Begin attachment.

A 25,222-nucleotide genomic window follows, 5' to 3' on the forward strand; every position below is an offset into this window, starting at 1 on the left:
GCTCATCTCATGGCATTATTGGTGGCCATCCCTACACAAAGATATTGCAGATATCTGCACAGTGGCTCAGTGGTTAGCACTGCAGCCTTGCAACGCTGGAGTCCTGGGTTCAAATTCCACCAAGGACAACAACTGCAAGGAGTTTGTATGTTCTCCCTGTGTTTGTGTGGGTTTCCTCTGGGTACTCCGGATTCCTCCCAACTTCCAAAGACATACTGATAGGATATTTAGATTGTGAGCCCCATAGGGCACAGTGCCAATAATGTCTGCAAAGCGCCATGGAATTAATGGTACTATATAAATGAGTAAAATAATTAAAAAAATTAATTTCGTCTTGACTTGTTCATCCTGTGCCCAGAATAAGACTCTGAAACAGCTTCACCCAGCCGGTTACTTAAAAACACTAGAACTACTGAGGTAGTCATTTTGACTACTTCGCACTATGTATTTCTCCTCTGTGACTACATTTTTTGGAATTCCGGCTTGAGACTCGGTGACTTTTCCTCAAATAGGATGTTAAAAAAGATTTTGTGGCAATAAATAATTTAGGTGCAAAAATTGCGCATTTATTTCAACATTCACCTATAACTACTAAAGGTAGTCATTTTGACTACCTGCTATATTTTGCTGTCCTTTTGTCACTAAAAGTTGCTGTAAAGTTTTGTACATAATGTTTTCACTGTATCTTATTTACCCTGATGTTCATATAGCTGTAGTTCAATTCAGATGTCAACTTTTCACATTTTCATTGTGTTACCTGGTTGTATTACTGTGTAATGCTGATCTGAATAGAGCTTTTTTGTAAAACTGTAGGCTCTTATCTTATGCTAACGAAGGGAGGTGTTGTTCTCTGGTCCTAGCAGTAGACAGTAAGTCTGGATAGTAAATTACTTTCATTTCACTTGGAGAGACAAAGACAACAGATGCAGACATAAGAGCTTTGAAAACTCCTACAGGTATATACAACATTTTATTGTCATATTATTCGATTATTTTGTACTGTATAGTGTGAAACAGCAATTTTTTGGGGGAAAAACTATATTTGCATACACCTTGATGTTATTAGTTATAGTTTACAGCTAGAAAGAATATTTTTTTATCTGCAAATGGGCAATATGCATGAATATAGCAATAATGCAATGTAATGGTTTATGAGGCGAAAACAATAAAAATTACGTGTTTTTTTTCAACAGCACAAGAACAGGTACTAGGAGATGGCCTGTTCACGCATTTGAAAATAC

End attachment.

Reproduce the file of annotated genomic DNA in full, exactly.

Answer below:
A 25,222-nucleotide genomic window follows, 5' to 3' on the forward strand; every position below is an offset into this window, starting at 1 on the left:
GCTCATCTCATGGCATTATTGGTGGCCATCCCTACACAAAGATATTGCAGATATCTGCACAGTGGCTCAGTGGTTAGCACTGCAGCCTTGCAACGCTGGAGTCCTGGGTTCAAATTCCACCAAGGACAACAACTGCAAGGAGTTTGTATGTTCTCCCTGTGTTTGTGTGGGTTTCCTCTGGGTACTCCGGATTCCTCCCAACTTCCAAAGACATACTGATAGGATATTTAGATTGTGAGCCCCATAGGGCACAGTGCCAATAATGTCTGCAAAGCGCCATGGAATTAATGGTACTATATAAATGAGTAAAATAATTAAAAAAATTAATTTCGTCTTGACTTGTTCATCCTGTGCCCAGAATAAGACTCTGAAACAGCTTCACCCAGCCGGTTACTTAAAAACACTAGAACTACTGAGGTAGTCATTTTGACTACTTCGCACTATGTATTTCTCCTCTGTGACTACATTTTTTGGAATTCCGGCTTGAGACTCGGTGACTTTTCCTCAAATAGGATGTTAAAAAAGATTTTGTGGCAATAAATAATTTAGGTGCAAAAATTGCGCATTTATTTCAACATTCACCTATAACTACTAAAGGTAGTCATTTTGACTACCTGCTATATTTTGCTGTCCTTTTGTCACTAAAAGTTGCTGTAAAGTTTTGTACATAATGTTTTCACTGTATCTTATTTACCCTGATGTTCATATAGCTGTAGTTCAATTCAGATGTCAACTTTTCACATTTTCATTGTGTTACCTGGTTGTATTACTGTGTAATGCTGATCTGAATAGAGCTTTTTTGTAAAACTGTAGGCTCTTATCTTATGCTAACGAAGGGAGGTGTTGTTCTCTGGTCCTAGCAGTAGACAGTAAGTCTGGATAGTAAATTACTTTCATTTCACTTGGAGAGACAAAGACAACAGATGCAGACATAAGAGCTTTGAAAACTCCTACAGGTATATACAACATTTTATTGTCATATTATTCGATTATTTTGTACTGTATAGTGTGAAACAGCAATTTTTTGGGGGAAAAACTATATTTGCATACACCTTGATGTTATTAGTTATAGTTTACAGCTAGAAAGAATATTTTTTTATCTGCAAATGGGCAATATGCATGAATATAGCAATAATGCAATGTAATGGTTTATGAGGCGAAAACAATAAAAATTACGTGTTTTTTTTCAACAGCACAAGAACAGGTACTAGGAGATGGCCTGTTCACGCATTTGAAAATAC